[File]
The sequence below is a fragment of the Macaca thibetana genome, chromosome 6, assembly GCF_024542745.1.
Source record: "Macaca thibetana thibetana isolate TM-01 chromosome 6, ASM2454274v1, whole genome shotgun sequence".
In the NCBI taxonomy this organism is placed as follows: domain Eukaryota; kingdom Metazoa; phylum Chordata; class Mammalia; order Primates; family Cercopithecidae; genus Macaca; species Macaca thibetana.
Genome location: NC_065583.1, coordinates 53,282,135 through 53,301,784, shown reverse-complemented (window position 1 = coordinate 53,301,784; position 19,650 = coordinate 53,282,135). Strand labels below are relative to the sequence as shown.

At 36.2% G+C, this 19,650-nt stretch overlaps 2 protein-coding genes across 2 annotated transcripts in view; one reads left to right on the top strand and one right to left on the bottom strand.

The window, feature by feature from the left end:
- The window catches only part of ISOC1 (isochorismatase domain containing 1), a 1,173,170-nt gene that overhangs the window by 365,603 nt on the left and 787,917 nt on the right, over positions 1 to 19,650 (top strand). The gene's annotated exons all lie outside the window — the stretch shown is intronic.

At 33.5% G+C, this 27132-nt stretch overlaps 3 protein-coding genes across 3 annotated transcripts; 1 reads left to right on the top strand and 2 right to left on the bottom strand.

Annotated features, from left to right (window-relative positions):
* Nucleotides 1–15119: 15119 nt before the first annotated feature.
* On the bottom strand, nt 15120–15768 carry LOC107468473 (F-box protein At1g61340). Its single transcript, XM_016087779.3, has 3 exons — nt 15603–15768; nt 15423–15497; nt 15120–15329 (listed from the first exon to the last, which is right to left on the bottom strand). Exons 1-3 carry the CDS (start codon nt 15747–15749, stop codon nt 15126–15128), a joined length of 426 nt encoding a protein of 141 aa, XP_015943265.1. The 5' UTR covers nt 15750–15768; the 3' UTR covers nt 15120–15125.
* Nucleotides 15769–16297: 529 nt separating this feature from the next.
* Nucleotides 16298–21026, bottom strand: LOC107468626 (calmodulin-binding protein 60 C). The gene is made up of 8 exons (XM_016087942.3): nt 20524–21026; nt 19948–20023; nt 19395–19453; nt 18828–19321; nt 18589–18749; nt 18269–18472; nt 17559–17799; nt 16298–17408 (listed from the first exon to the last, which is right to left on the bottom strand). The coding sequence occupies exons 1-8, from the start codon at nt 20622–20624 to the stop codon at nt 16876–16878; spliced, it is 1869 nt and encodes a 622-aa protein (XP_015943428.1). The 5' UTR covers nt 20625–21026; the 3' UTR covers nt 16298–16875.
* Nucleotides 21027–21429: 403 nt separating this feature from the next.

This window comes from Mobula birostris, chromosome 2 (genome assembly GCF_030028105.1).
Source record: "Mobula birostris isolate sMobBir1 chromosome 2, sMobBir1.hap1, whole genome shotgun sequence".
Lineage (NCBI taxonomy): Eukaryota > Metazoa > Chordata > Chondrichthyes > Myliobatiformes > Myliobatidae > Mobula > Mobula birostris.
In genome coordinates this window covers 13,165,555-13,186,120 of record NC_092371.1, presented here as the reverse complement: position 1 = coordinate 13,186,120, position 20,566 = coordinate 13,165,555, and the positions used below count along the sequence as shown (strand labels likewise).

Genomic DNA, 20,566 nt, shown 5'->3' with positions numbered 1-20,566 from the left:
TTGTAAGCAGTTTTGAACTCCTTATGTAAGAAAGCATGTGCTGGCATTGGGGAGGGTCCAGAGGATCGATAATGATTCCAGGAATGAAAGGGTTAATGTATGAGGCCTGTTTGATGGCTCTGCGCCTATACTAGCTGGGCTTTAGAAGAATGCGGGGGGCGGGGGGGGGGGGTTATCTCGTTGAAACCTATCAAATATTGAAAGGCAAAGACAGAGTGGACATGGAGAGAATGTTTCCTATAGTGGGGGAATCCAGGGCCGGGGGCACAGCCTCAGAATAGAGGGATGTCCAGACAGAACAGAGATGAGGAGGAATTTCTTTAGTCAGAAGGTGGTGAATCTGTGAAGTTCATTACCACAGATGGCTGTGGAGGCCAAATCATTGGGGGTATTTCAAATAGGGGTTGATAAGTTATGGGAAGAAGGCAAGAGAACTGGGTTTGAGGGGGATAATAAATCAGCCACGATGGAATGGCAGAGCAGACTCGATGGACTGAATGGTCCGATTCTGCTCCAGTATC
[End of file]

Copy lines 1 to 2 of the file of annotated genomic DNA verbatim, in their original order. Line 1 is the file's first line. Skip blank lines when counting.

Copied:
The sequence below is a fragment of the Macaca thibetana genome, chromosome 6, assembly GCF_024542745.1.
Source record: "Macaca thibetana thibetana isolate TM-01 chromosome 6, ASM2454274v1, whole genome shotgun sequence".